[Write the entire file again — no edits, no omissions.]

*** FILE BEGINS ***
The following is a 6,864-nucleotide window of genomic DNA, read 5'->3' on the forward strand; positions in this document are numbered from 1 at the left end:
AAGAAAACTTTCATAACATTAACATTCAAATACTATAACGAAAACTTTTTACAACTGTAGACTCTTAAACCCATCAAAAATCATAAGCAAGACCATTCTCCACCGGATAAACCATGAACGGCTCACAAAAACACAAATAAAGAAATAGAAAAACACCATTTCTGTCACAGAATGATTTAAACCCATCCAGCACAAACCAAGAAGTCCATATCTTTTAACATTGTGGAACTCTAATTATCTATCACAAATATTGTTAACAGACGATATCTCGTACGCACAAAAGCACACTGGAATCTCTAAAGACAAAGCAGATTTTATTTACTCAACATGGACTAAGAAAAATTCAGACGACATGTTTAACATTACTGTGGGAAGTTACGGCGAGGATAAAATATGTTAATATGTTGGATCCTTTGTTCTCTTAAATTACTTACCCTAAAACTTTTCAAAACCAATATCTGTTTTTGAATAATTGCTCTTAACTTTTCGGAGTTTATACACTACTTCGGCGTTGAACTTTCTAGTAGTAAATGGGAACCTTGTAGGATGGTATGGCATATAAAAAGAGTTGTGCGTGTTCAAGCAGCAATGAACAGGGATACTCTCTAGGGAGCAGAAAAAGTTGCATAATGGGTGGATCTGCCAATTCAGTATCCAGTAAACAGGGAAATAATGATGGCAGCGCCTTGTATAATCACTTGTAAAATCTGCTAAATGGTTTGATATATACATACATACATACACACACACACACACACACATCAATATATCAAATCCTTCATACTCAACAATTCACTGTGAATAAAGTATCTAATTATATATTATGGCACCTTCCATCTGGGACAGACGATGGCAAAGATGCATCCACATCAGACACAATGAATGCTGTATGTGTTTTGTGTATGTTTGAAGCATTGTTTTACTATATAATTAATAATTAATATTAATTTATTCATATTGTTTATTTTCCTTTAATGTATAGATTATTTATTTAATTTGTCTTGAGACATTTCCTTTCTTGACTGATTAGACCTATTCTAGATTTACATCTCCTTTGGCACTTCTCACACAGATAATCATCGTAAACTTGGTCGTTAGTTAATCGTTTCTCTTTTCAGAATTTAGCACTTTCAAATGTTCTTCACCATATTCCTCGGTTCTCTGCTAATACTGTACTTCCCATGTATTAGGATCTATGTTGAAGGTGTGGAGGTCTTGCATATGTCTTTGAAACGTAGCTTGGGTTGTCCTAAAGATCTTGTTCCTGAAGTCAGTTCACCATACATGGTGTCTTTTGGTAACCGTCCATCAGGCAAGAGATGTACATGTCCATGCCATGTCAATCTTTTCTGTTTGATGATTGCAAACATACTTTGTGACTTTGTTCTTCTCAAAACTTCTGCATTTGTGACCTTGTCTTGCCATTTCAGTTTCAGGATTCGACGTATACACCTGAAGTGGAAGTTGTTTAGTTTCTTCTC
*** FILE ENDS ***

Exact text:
The following is a 6,864-nucleotide window of genomic DNA, read 5'->3' on the forward strand; positions in this document are numbered from 1 at the left end:
AAGAAAACTTTCATAACATTAACATTCAAATACTATAACGAAAACTTTTTACAACTGTAGACTCTTAAACCCATCAAAAATCATAAGCAAGACCATTCTCCACCGGATAAACCATGAACGGCTCACAAAAACACAAATAAAGAAATAGAAAAACACCATTTCTGTCACAGAATGATTTAAACCCATCCAGCACAAACCAAGAAGTCCATATCTTTTAACATTGTGGAACTCTAATTATCTATCACAAATATTGTTAACAGACGATATCTCGTACGCACAAAAGCACACTGGAATCTCTAAAGACAAAGCAGATTTTATTTACTCAACATGGACTAAGAAAAATTCAGACGACATGTTTAACATTACTGTGGGAAGTTACGGCGAGGATAAAATATGTTAATATGTTGGATCCTTTGTTCTCTTAAATTACTTACCCTAAAACTTTTCAAAACCAATATCTGTTTTTGAATAATTGCTCTTAACTTTTCGGAGTTTATACACTACTTCGGCGTTGAACTTTCTAGTAGTAAATGGGAACCTTGTAGGATGGTATGGCATATAAAAAGAGTTGTGCGTGTTCAAGCAGCAATGAACAGGGATACTCTCTAGGGAGCAGAAAAAGTTGCATAATGGGTGGATCTGCCAATTCAGTATCCAGTAAACAGGGAAATAATGATGGCAGCGCCTTGTATAATCACTTGTAAAATCTGCTAAATGGTTTGATATATACATACATACATACACACACACACACACACACATCAATATATCAAATCCTTCATACTCAACAATTCACTGTGAATAAAGTATCTAATTATATATTATGGCACCTTCCATCTGGGACAGACGATGGCAAAGATGCATCCACATCAGACACAATGAATGCTGTATGTGTTTTGTGTATGTTTGAAGCATTGTTTTACTATATAATTAATAATTAATATTAATTTATTCATATTGTTTATTTTCCTTTAATGTATAGATTATTTATTTAATTTGTCTTGAGACATTTCCTTTCTTGACTGATTAGACCTATTCTAGATTTACATCTCCTTTGGCACTTCTCACACAGATAATCATCGTAAACTTGGTCGTTAGTTAATCGTTTCTCTTTTCAGAATTTAGCACTTTCAAATGTTCTTCACCATATTCCTCGGTTCTCTGCTAATACTGTACTTCCCATGTATTAGGATCTATGTTGAAGGTGTGGAGGTCTTGCATATGTCTTTGAAACGTAGCTTGGGTTGTCCTAAAGATCTTGTTCCTGAAGTCAGTTCACCATACATGGTGTCTTTTGGTAACCGTCCATCAGGCAAGAGATGTACATGTCCATGCCATGTCAATCTTTTCTGTTTGATGATTGCAAACATACTTTGTGACTTTGTTCTTCTCAAAACTTCTGCATTTGTGACCTTGTCTTGCCATTTCAGTTTCAGGATTCGACGTATACACCTGAAGTGGAAGTTGTTTAGTTTCTTCTC